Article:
The Knowledge of Salvation

Wednesday··2019·05·08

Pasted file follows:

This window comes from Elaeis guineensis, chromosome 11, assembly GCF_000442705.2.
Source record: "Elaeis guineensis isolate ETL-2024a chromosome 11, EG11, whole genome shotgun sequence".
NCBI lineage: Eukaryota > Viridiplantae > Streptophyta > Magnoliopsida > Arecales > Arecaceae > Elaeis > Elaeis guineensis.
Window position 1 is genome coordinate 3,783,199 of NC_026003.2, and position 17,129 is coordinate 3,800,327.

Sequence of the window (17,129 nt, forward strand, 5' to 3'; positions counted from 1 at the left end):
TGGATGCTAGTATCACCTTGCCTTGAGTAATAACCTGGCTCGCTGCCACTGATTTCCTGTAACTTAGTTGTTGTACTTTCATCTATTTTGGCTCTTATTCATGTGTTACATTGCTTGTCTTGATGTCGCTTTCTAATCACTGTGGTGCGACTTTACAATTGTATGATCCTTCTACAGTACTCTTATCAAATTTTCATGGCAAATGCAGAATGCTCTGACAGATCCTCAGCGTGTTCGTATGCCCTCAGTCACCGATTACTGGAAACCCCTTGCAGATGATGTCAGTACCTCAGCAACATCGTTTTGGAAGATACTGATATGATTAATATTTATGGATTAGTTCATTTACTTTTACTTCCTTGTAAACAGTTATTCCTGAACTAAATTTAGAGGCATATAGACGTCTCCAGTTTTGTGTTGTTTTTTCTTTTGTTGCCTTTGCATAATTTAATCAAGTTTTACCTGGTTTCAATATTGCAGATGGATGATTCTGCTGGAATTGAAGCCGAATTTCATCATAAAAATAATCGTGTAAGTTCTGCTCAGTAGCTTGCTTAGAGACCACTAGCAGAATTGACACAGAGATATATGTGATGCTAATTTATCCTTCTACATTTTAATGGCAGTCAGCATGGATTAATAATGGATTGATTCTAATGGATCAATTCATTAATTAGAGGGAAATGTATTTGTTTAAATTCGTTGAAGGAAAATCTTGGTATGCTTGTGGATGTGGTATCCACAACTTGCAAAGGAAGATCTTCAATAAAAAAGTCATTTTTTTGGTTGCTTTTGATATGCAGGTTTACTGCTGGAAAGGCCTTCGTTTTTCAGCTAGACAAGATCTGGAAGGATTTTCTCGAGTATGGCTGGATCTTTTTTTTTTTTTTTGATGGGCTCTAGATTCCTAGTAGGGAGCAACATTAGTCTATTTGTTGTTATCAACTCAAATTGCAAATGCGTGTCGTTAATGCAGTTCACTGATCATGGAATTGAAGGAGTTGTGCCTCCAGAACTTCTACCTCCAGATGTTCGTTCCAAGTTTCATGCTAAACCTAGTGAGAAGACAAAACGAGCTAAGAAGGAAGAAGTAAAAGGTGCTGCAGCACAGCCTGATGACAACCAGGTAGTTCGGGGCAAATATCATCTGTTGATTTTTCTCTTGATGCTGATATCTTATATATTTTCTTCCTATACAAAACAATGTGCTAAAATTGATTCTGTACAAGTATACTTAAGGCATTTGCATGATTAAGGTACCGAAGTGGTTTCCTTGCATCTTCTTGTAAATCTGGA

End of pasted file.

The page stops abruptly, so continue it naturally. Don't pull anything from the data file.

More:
Now, the knowledge of our salvation presents three different stages. First, we must begin with a sense of individual wretchedness, filling us with despondency as if we were spiritually dead. This affect is produced when the original and hereditary depravity of our nature is set before us as the source of all evil—a depravity which begets in us distrust, rebellion against God, pride, avarice, lust, and all kinds of evil concupiscence, and making us averse to all rectitude and justice, holds us captive under the yoke of sin; and when, moreover, each individual, on the disclosure of his own sins, feeling confounded at his turpitude, is forced to be dissatisfied with himself and to account himself and all that he has of his own as less than nothing; then, on the other hand, conscience being cited to the bar of God, becomes sensible of the curse under which it lies, and, as if it had received a warning of eternal death, learns to tremble at the divine anger. This, I say, is the first stage in the way to salvation when the sinner, overwhelmed and prostrated, despairs of all carnal aid, yet does not harden himself against the justice of God, or become stupidly callous, but, trembling and anxious, groans in agony, and sighs for relief. From this he should rise to the second stage. This he does when, animated by the knowledge of Christ, he again begins to breathe. For to one humbled in the manner in which we have described, no other course remains but to turn to Christ, that through his interposition he may be delivered from misery. But the only man who thus seeks salvation in Christ is the man who is aware of the extent of his power; that is, acknowledges Him as the only Priest who reconciles us to the Father, and His death as the only sacrifice by which sin is expiated, the divine justice satisfied, and a true and perfect righteousness acquired; who, in fine, does not divide the work between himself and Christ, but acknowledges it to be by mere gratuitous favor that he is justified in the sight of God. From this stage also he must rise to the third, when instructed in the grace of Christ, and in the fruits of his death and resurrection, he rests in him with firm and solid confidence, feeling assured that Christ is so completely his own, that he possesses in him righteousness and life. —John Calvin, The Necessity of Reforming the Church, in Tracts and Letters, Henry Beveridge (ed. and trans.) (Banner of Truth, 2009), 1:133–134.